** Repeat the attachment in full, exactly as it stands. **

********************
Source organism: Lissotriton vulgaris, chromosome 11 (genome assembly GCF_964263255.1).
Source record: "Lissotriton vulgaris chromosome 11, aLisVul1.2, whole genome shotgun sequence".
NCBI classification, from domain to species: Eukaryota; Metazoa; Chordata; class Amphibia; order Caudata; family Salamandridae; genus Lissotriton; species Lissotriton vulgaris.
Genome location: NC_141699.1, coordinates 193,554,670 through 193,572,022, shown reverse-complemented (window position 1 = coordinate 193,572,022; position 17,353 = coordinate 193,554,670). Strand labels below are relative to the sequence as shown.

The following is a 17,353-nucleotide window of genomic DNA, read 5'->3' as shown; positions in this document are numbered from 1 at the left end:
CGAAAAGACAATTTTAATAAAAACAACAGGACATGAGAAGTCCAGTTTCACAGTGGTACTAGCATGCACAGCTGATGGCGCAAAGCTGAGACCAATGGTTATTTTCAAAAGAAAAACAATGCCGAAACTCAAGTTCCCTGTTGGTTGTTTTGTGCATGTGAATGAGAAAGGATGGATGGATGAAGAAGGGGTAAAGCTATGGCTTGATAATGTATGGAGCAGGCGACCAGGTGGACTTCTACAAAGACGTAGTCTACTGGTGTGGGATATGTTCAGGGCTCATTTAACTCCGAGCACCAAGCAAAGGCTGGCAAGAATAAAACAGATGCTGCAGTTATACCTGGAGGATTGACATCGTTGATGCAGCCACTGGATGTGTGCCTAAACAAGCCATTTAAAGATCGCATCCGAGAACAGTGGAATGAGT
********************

Source organism: Lissotriton vulgaris, chromosome 11 (genome assembly GCF_964263255.1).
Source record: "Lissotriton vulgaris chromosome 11, aLisVul1.2, whole genome shotgun sequence".
NCBI classification, from domain to species: Eukaryota; Metazoa; Chordata; class Amphibia; order Caudata; family Salamandridae; genus Lissotriton; species Lissotriton vulgaris.
Genome location: NC_141699.1, coordinates 193,554,670 through 193,572,022, shown reverse-complemented (window position 1 = coordinate 193,572,022; position 17,353 = coordinate 193,554,670). Strand labels below are relative to the sequence as shown.

The following is a 17,353-nucleotide window of genomic DNA, read 5'->3' as shown; positions in this document are numbered from 1 at the left end:
CGAAAAGACAATTTTAATAAAAACAACAGGACATGAGAAGTCCAGTTTCACAGTGGTACTAGCATGCACAGCTGATGGCGCAAAGCTGAGACCAATGGTTATTTTCAAAAGAAAAACAATGCCGAAACTCAAGTTCCCTGTTGGTTGTTTTGTGCATGTGAATGAGAAAGGATGGATGGATGAAGAAGGGGTAAAGCTATGGCTTGATAATGTATGGAGCAGGCGACCAGGTGGACTTCTACAAAGACGTAGTCTACTGGTGTGGGATATGTTCAGGGCTCATTTAACTCCGAGCACCAAGCAAAGGCTGGCAAGAATAAAACAGATGCTGCAGTTATACCTGGAGGATTGACATCGTTGATGCAGCCACTGGATGTGTGCCTAAACAAGCCATTTAAAGATCGCATCCGAGAACAGTGGAATGAGT